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Officials hope Pajaro flood might finally cut through decades of red tape over the levee

1995 Pajaro Valley Flood
Still from 1995 Pajaro Valley Flood PBS Documentary
In 1995, water overran Pajaro, CA, forcing displacement.

Monterey County administrators hope the public outcry from the latest Pajaro levee failure will spur robust federal action.

With much of Pajaro still under water after a levee upstream failed over the weekend, local officials are hoping the disaster might finally get the flood protection system rebuilt–after decades of trying.

“The way forward is to build the project that we've always been trying to build, and to expedite it even more creatively and more quickly than we were envisioning even a month ago.” said Mark Strudley, executive director of the Pajaro Regional Flood Management Agency, which is run jointly by Santa Cruz and Monterey Counties.

The levee has failed repeatedly in the 74 years since it was built. But improving flood protection for a poor, rural community has always taken a backseat under federal formulas tied to property values.

Late last year, the agency finally secured state and federal funding for a $400 million reconstruction project, upgrading levees on both sides of the Pajaro River to 100-year flood protection. But the project was not supposed to begin until 2025. Now, with national attention focused on Pajaro’s plight, officials are appealing to the state and the U.S. Army Corps of Engineers to accelerate the timeline.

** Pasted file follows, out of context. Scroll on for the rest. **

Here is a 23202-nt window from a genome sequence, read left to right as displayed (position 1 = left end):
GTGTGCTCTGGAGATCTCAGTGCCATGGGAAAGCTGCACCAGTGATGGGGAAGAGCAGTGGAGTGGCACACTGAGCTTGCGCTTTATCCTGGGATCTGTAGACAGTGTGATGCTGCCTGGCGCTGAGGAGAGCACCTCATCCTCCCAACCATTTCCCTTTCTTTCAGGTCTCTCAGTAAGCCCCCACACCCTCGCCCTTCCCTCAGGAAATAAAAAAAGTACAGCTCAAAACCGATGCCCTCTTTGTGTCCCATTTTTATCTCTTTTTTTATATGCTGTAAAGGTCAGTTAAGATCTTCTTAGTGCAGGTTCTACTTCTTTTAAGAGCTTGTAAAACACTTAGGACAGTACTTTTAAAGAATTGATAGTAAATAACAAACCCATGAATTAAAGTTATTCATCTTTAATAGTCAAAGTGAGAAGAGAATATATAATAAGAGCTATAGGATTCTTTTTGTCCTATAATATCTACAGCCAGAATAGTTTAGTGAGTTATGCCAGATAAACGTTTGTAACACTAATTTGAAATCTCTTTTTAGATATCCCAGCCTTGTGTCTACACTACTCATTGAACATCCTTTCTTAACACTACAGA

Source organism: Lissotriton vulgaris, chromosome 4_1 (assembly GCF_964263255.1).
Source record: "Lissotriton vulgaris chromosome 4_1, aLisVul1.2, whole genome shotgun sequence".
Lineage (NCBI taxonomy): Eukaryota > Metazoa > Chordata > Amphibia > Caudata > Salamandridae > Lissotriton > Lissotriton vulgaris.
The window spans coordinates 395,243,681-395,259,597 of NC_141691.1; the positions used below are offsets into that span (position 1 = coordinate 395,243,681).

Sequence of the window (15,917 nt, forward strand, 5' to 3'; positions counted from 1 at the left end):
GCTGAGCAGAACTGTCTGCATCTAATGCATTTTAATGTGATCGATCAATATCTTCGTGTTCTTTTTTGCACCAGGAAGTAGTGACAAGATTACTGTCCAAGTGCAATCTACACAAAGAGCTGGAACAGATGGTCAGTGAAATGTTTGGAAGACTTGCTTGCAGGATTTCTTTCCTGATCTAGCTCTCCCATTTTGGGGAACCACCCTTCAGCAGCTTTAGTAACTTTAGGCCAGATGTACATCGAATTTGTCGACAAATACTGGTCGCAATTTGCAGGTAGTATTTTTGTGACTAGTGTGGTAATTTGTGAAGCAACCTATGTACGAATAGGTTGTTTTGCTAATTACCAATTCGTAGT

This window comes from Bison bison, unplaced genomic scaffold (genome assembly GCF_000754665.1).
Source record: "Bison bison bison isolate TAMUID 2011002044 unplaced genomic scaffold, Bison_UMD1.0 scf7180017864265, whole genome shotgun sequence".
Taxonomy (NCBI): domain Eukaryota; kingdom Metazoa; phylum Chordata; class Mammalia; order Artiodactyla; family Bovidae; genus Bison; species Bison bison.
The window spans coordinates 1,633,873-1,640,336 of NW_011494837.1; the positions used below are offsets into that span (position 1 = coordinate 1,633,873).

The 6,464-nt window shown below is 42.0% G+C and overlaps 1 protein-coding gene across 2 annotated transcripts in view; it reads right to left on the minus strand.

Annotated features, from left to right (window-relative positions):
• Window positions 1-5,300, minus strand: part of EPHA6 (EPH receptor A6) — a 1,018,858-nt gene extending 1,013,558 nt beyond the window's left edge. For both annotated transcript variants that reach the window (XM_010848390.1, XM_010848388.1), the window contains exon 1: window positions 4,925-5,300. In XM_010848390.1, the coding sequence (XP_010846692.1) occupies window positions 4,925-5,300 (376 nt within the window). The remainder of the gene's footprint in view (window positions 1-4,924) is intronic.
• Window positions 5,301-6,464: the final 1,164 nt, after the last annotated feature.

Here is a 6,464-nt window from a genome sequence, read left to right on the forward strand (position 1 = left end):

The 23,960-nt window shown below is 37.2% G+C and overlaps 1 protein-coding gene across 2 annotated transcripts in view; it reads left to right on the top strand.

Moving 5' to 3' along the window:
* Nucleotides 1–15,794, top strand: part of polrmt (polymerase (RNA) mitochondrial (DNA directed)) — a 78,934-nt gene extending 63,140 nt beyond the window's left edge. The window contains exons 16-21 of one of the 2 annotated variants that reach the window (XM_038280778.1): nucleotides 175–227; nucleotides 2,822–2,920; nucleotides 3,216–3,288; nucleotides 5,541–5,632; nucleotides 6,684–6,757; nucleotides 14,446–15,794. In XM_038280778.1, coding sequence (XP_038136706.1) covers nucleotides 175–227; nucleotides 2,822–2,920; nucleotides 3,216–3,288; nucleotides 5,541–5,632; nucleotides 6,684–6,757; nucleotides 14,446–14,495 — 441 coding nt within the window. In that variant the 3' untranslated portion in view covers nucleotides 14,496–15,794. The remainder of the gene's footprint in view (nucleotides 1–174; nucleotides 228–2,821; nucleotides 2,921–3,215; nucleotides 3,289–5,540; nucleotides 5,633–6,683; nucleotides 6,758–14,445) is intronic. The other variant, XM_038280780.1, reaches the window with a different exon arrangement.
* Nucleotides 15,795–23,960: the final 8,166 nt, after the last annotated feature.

“This event is really kind of galvanizing the need to wipe aside as many administrative barriers to implementing this project as we possibly can,” Strudley said.

Meetings with state and federal officials are set for this week.

“We will be requesting to the Army Corps that instead of simply replacing what was there before, that we propose to replace elements of the proposed project,” he said. “Why rebuild a failing levee that has now been burst open with something that was not sufficient at delivering flood risk reduction?”

Strudley said some parts of the project, like acquiring land and moving utilities, probably cannot move any faster. But others, such as environmental reviews, can.

“This project is inherently a good project for the environment. This is a project that's going to set levees back; make the river wider. It's going to introduce a lot more opportunity for habitat, a lot more opportunity for groundwater recharge,” he said. “Environmental review processes and permitting is kind of a footnote to this project. In my mind, that's one of these administrative barriers that we can reduce.”

Reconstructing the levees will still take years, Strudley said, which means crews will still need to monitor the structures and make emergency repairs with every storm. That work led to some harrowing moments Friday night, when a crew on the levee saw river water beginning to seep through the levee, and beat a hasty retreat.

“As soon as they pulled back, from my understanding, that was it. It just gushed right open,” he said.

Two people died during the last major levee failure in 1995. Strudley said the flood of 2023 is disturbingly similar.

“The main difference here is that we don't have any life lost this time,” Strudley said. “That is the only silver lining to what's going on right now.”

Scott Cohn is a nationally recognized journalist who has been based on the Central Coast since 2014. His work for KAZU is a return to his reporting roots. Scott began his career as a reporter and host for Wisconsin Public Radio. Contact him at